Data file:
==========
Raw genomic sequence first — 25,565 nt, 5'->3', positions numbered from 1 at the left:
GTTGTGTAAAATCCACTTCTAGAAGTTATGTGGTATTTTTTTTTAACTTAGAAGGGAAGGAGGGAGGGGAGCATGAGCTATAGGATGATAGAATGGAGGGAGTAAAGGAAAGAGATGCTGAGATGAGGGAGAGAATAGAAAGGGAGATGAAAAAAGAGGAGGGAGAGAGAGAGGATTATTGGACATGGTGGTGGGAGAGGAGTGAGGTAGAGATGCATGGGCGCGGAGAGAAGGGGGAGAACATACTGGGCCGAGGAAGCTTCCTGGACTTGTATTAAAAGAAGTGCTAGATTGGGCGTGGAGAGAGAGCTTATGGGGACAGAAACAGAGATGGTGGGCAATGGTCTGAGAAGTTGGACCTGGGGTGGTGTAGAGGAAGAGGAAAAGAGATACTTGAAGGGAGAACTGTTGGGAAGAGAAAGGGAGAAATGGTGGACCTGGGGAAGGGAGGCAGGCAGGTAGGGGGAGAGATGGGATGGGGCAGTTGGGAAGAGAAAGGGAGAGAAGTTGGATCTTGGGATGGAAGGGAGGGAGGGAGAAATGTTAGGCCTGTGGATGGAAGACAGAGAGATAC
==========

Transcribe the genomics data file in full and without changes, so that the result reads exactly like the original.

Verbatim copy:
Raw genomic sequence first — 25,565 nt, 5'->3', positions numbered from 1 at the left:
GTTGTGTAAAATCCACTTCTAGAAGTTATGTGGTATTTTTTTTTAACTTAGAAGGGAAGGAGGGAGGGGAGCATGAGCTATAGGATGATAGAATGGAGGGAGTAAAGGAAAGAGATGCTGAGATGAGGGAGAGAATAGAAAGGGAGATGAAAAAAGAGGAGGGAGAGAGAGAGGATTATTGGACATGGTGGTGGGAGAGGAGTGAGGTAGAGATGCATGGGCGCGGAGAGAAGGGGGAGAACATACTGGGCCGAGGAAGCTTCCTGGACTTGTATTAAAAGAAGTGCTAGATTGGGCGTGGAGAGAGAGCTTATGGGGACAGAAACAGAGATGGTGGGCAATGGTCTGAGAAGTTGGACCTGGGGTGGTGTAGAGGAAGAGGAAAAGAGATACTTGAAGGGAGAACTGTTGGGAAGAGAAAGGGAGAAATGGTGGACCTGGGGAAGGGAGGCAGGCAGGTAGGGGGAGAGATGGGATGGGGCAGTTGGGAAGAGAAAGGGAGAGAAGTTGGATCTTGGGATGGAAGGGAGGGAGGGAGAAATGTTAGGCCTGTGGATGGAAGACAGAGAGATAC